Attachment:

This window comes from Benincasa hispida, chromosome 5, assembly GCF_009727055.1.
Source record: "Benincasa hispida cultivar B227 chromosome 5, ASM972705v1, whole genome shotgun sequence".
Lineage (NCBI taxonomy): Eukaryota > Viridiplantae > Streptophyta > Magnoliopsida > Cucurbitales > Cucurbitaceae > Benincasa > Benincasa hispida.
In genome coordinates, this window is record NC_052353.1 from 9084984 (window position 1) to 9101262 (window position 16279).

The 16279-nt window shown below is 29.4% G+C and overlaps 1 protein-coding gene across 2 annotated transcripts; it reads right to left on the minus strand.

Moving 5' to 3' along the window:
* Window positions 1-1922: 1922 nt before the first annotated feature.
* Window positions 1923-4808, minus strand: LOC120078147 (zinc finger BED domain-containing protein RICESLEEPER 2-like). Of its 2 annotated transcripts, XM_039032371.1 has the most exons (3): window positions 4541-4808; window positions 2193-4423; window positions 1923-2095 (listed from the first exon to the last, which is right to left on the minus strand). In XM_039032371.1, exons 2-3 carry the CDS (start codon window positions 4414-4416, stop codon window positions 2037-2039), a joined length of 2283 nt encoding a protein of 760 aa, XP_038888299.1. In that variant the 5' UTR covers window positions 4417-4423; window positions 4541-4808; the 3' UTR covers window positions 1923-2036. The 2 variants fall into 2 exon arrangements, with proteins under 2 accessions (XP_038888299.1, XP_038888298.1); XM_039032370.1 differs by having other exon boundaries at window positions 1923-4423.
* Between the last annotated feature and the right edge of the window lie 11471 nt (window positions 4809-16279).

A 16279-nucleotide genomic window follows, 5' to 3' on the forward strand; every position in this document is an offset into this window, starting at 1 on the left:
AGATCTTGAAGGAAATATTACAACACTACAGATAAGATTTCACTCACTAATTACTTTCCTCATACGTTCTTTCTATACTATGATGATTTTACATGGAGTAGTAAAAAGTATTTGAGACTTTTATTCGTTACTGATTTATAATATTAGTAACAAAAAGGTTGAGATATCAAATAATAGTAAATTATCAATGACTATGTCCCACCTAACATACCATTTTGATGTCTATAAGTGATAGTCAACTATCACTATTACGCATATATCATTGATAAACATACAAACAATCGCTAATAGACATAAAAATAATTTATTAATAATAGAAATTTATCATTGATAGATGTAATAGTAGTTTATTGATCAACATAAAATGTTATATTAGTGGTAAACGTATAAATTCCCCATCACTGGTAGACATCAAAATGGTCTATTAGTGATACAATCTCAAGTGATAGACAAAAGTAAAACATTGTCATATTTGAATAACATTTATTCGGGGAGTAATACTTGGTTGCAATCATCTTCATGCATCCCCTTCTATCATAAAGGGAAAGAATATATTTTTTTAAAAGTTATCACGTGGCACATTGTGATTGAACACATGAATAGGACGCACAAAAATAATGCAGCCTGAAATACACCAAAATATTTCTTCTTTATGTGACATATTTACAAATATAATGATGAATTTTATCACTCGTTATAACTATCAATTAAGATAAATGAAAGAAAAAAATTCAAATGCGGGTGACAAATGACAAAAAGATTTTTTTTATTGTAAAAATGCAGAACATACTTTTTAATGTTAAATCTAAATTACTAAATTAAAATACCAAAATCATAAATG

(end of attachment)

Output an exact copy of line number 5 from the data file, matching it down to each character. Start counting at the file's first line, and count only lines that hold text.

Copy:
The 16279-nt window shown below is 29.4% G+C and overlaps 1 protein-coding gene across 2 annotated transcripts; it reads right to left on the minus strand.